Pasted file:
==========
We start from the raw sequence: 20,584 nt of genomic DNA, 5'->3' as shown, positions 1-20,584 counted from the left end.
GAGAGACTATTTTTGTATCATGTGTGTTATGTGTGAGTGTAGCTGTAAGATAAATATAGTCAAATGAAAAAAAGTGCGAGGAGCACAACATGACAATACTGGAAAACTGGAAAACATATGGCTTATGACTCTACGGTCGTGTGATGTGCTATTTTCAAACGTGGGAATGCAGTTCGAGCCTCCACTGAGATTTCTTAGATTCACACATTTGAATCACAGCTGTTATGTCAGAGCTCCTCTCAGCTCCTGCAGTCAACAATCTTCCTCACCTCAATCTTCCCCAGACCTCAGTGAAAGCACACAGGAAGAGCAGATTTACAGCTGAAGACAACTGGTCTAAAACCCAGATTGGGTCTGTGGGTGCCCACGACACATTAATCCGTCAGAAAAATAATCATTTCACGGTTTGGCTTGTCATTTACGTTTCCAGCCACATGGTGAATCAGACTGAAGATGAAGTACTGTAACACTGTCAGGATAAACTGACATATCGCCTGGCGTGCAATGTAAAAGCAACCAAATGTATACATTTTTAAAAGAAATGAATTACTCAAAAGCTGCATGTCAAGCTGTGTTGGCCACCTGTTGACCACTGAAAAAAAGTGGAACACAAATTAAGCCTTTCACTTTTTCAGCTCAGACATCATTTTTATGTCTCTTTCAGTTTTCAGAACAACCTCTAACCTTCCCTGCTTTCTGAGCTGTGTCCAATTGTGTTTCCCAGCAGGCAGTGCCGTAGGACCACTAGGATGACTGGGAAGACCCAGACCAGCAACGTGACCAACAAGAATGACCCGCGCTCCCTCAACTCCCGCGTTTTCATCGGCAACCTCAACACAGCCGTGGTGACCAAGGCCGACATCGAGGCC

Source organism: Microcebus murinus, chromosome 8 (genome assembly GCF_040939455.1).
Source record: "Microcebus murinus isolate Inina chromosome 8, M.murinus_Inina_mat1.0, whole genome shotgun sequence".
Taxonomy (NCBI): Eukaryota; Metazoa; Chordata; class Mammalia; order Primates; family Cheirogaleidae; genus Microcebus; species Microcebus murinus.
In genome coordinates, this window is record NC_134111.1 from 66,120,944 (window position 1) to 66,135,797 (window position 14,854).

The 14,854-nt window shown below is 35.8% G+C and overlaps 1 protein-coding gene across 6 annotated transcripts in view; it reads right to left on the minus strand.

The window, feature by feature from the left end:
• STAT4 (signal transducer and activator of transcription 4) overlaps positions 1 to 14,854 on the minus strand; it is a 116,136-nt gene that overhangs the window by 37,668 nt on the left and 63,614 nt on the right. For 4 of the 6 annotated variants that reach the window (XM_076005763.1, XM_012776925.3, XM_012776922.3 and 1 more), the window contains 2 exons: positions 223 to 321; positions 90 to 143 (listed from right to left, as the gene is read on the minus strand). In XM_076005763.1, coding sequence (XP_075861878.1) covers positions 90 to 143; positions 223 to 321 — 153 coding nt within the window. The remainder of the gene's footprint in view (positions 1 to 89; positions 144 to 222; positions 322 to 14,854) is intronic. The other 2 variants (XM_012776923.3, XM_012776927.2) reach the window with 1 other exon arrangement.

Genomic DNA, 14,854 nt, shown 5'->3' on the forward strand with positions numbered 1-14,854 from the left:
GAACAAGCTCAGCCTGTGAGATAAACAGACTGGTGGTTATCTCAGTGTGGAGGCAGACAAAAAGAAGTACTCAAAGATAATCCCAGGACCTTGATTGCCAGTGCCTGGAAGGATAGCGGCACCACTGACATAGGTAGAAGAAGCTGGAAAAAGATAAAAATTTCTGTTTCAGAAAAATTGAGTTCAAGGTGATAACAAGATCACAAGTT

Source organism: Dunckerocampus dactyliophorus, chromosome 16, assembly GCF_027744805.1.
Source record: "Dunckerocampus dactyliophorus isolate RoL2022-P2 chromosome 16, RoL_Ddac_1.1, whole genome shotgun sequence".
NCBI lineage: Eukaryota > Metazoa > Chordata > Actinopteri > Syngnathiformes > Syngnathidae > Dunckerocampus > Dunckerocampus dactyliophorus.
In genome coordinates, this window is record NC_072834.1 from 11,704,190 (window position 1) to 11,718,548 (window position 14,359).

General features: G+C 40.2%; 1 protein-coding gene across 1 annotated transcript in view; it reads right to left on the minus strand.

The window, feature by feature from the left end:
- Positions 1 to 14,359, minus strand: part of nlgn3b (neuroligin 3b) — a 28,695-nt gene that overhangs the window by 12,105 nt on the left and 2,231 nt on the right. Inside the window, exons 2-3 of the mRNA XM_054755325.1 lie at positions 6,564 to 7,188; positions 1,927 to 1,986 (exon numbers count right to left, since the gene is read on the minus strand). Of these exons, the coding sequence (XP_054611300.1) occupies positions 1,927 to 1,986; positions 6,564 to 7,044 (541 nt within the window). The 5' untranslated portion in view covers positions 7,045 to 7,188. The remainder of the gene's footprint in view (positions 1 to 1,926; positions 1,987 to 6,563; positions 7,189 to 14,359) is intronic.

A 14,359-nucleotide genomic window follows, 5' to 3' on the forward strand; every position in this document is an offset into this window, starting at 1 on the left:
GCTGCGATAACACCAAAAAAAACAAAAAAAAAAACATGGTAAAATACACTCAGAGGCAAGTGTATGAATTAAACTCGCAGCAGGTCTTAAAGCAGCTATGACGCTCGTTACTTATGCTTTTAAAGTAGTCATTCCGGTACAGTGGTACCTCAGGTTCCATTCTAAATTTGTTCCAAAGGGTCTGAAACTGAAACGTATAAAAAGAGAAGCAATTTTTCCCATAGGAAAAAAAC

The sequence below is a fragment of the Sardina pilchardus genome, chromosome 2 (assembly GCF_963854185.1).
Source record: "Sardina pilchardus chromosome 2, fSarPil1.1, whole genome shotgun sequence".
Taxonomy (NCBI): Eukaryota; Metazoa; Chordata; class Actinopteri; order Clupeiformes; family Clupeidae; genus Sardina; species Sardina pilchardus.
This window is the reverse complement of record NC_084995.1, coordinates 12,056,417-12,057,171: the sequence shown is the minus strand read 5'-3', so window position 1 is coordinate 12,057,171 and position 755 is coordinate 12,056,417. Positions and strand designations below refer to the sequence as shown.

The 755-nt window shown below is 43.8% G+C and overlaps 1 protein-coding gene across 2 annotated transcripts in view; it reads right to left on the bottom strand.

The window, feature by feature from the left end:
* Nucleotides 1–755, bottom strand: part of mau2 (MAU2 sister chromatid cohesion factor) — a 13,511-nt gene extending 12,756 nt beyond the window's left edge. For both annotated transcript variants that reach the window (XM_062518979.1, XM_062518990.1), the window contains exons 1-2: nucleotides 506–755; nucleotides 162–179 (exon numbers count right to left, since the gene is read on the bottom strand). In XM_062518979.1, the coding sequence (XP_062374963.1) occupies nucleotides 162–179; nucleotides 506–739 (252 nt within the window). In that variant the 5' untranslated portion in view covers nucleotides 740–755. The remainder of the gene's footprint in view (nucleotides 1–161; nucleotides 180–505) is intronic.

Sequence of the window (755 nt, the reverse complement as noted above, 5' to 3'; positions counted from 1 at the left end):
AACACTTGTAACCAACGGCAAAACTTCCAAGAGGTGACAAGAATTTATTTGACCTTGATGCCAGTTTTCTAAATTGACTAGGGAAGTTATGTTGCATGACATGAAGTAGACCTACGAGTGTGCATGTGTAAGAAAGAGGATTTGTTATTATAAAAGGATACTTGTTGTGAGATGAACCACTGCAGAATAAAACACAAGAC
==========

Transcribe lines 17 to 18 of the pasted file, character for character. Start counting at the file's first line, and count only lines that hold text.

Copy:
The window, feature by feature from the left end:
- Positions 1 to 14,359, minus strand: part of nlgn3b (neuroligin 3b) — a 28,695-nt gene that overhangs the window by 12,105 nt on the left and 2,231 nt on the right. Inside the window, exons 2-3 of the mRNA XM_054755325.1 lie at positions 6,564 to 7,188; positions 1,927 to 1,986 (exon numbers count right to left, since the gene is read on the minus strand). Of these exons, the coding sequence (XP_054611300.1) occupies positions 1,927 to 1,986; positions 6,564 to 7,044 (541 nt within the window). The 5' untranslated portion in view covers positions 7,045 to 7,188. The remainder of the gene's footprint in view (positions 1 to 1,926; positions 1,987 to 6,563; positions 7,189 to 14,359) is intronic.